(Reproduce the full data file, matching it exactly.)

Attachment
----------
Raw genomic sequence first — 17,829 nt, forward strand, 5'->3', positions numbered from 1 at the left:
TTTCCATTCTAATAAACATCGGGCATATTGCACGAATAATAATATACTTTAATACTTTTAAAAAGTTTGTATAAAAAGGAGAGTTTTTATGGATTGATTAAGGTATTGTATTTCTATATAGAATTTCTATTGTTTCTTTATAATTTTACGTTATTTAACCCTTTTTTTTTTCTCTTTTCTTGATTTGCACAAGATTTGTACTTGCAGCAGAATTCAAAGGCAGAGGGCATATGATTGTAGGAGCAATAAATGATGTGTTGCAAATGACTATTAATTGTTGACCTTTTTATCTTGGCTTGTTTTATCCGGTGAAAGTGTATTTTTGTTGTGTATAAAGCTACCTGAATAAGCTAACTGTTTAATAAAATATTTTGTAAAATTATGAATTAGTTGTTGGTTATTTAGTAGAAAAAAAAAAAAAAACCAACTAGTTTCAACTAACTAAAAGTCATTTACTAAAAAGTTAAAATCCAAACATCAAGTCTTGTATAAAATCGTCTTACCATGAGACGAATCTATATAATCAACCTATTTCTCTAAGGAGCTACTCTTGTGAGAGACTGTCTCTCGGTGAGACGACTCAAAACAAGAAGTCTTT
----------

Raw genomic sequence first — 17,829 nt, forward strand, 5'->3', positions numbered from 1 at the left:
TTTCCATTCTAATAAACATCGGGCATATTGCACGAATAATAATATACTTTAATACTTTTAAAAAGTTTGTATAAAAAGGAGAGTTTTTATGGATTGATTAAGGTATTGTATTTCTATATAGAATTTCTATTGTTTCTTTATAATTTTACGTTATTTAACCCTTTTTTTTTTCTCTTTTCTTGATTTGCACAAGATTTGTACTTGCAGCAGAATTCAAAGGCAGAGGGCATATGATTGTAGGAGCAATAAATGATGTGTTGCAAATGACTATTAATTGTTGACCTTTTTATCTTGGCTTGTTTTATCCGGTGAAAGTGTATTTTTGTTGTGTATAAAGCTACCTGAATAAGCTAACTGTTTAATAAAATATTTTGTAAAATTATGAATTAGTTGTTGGTTATTTAGTAGAAAAAAAAAAAAAAACCAACTAGTTTCAACTAACTAAAAGTCATTTACTAAAAAGTTAAAATCCAAACATCAAGTCTTGTATAAAATCGTCTTACCATGAGACGAATCTATATAATCAACCTATTTCTCTAAGGAGCTACTCTTGTGAGAGACTGTCTCTCGGTGAGACGACTCAAAACAAGAAGTCTTT